01 May Vegetable Families & Crop Rotation
Crop rotation means a regular scheme of planting whereby different demands are made on your soil each year. Vegetables vary in their nutritional needs and therefore, deplete the soil in different ways. Growing the same crop in the same place each year creates a deficiency in certain elements due to the plant’s needs. Rotating crops is good for your soil as there is less of a requirement for fertilizer.
In a small garden, I am recommending a four year rotation program. Each year you can have the same crops if you prefer but they will always be in a different location. In the fifth year, you plant whatever you did the first year in the same location and the next four year cycle begins again. Obviously, the larger the garden area, the easier it is to rotate crops. To me, a small space could be created with four raised beds. The sizes can vary but four, 4’X4′ beds would be ideal for this program.
Crop rotation is essential for a good growing program. Many pests and diseases are plant host-specific in that they are attracted to the same plants or plant families. By itself, crop rotation will never guarantee the prevention of disease or pests but it does go a long way in helping create a healthier and better yield. In order to rotate your crops in the proper manner, understanding the various plant families is the first step.
- Amaranthaceae (amaranth family) includes beets, spinach and Swiss chard.
- Amaryllidaceae (onion family) includes garlic, leeks and onions.
- Apiaceae (carrot family) includes carrots, celery, parsley and parsnips.
- Brassicaceae (cole family) includes broccoli, cabbage, cauliflower, collard, kale, mustard, radish and turnips.
- Compositae (sunflower family) includes endive and lettuces.
- Cucurbitaceae (gourd family) includes cucumber, melons, pumpkins, and squash.
- Leguminosae (legume family) includes beans, peas and soybeans.
- Poaceae (grass family) includes corn (and also popcorn).
- Solanaceae (nightshade family) includes eggplant, peppers, potatoes, tomatillo, and of course, tomatoes.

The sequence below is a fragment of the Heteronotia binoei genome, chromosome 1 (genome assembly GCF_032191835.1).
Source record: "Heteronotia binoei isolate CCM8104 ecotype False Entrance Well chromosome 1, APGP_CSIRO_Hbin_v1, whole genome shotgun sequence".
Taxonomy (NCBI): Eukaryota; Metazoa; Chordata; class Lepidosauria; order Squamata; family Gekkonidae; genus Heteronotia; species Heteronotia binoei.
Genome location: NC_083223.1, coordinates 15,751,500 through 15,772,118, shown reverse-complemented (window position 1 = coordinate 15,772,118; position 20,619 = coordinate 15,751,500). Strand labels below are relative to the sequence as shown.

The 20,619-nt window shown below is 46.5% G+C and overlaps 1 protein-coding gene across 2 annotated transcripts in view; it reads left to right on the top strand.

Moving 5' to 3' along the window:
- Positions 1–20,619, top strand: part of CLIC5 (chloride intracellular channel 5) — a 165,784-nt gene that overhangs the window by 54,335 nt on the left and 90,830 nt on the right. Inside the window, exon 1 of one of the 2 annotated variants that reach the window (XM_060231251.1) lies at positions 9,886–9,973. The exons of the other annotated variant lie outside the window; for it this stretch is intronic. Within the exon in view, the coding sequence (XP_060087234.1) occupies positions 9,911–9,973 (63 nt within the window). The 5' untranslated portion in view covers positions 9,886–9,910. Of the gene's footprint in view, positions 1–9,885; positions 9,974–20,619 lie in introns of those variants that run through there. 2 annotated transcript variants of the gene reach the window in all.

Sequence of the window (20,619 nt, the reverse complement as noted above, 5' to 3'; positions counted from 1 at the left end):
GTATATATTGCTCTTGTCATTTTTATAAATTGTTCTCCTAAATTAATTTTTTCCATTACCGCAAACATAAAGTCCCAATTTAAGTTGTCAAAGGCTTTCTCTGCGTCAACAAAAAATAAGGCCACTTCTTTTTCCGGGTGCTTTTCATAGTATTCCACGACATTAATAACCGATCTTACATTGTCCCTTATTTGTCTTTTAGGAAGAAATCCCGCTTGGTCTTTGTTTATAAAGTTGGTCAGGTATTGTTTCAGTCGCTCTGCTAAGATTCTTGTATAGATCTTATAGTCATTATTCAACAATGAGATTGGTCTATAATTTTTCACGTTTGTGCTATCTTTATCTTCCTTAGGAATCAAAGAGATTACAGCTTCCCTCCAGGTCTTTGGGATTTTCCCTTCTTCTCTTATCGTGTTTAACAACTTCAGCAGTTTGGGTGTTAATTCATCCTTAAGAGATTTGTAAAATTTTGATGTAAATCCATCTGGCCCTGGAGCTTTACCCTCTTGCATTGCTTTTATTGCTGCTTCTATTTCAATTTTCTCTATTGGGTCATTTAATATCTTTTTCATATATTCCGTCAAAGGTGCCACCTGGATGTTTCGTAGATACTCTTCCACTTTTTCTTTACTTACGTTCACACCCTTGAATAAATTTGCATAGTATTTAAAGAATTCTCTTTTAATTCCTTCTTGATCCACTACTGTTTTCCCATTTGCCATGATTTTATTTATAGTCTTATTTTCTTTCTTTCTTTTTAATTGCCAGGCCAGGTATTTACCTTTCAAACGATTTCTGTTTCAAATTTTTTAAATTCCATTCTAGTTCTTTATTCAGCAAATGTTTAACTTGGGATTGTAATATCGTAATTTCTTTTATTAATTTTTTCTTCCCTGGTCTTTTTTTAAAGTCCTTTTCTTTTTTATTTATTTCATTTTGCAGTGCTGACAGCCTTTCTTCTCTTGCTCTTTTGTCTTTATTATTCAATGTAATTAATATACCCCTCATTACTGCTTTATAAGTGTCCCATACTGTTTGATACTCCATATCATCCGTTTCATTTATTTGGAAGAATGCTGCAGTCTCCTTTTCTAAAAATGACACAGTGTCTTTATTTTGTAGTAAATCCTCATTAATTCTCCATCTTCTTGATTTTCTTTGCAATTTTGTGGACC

Most of the plants within a plant family have similar needs, have similar problems and are generally grown in the same manner. Working in a small garden space means that you will probably practice succession planting during the season, planting different things as the season progresses. After the first crop harvest, remove any plant residues, especially diseased material. Bush bean remains can actually be chopped up and left to decompose where they were grown to return nitrogen to the soil.
My example here includes four raised beds but you could use any combination you have to your benefit. Try and keep a record of what you planted where. A simple box diagram in a notebook is all you need and label each box #1, #2, #3 and #4. Also, title the diagram “Year 1” and you have a simple, effective journal.
So for your first year, here is a recommended planting program for each bed. Of course, vary it as you choose with other vegetables that you may want to grow.
- Box #1 Plant Compositae & Solanaceae together. Early lettuce followed by tomatoes.
- Box #2 Plant Brassicaceae & Cucurbitaceae together. Early mustard greens and radishes followed by summer squash.
- Box #3 Apiaceae & Lamiaceae together. Carrots, parsley and early cilantro. Add basil later in the season when the weather warms up.
- Box #4 Amaranthaceae & Leguminosae together. Spinach planted early, followed by bush beans.
If your raised beds are larger than 4X4 as in this example, simply partition them off with dividers so that the soil is separated. In a larger garden area just divide your space into four equal quadrants and use the same principles.
Each year, rotate the crops in a clockwise fashion. Also, try to use a vertical trellis whenever possible to save space. This situation works great for cucumbers, melons and summer squash. Also, be on the lookout for varieties that are space efficient. They work extremely well when your space is limited.
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